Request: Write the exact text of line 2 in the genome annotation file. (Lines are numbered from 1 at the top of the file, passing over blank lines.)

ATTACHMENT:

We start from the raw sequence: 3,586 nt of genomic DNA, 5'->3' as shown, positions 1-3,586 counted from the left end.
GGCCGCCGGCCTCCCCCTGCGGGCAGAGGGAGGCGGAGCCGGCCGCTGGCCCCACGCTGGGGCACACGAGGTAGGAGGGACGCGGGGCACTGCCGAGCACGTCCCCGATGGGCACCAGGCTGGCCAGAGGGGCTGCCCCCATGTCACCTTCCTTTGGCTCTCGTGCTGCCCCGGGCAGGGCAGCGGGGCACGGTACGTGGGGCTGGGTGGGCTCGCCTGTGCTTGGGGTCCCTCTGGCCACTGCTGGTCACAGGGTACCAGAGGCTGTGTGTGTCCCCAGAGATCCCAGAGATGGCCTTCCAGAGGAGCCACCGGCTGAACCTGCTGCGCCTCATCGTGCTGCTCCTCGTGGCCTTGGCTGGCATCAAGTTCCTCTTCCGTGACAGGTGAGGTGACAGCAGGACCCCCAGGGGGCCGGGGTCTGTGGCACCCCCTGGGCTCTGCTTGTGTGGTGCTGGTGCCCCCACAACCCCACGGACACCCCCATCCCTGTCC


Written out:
GGCCGCCGGCCTCCCCCTGCGGGCAGAGGGAGGCGGAGCCGGCCGCTGGCCCCACGCTGGGGCACACGAGGTAGGAGGGACGCGGGGCACTGCCGAGCACGTCCCCGATGGGCACCAGGCTGGCCAGAGGGGCTGCCCCCATGTCACCTTCCTTTGGCTCTCGTGCTGCCCCGGGCAGGGCAGCGGGGCACGGTACGTGGGGCTGGGTGGGCTCGCCTGTGCTTGGGGTCCCTCTGGCCACTGCTGGTCACAGGGTACCAGAGGCTGTGTGTGTCCCCAGAGATCCCAGAGATGGCCTTCCAGAGGAGCCACCGGCTGAACCTGCTGCGCCTCATCGTGCTGCTCCTCGTGGCCTTGGCTGGCATCAAGTTCCTCTTCCGTGACAGGTGAGGTGACAGCAGGACCCCCAGGGGGCCGGGGTCTGTGGCACCCCCTGGGCTCTGCTTGTGTGGTGCTGGTGCCCCCACAACCCCACGGACACCCCCATCCCTGTCC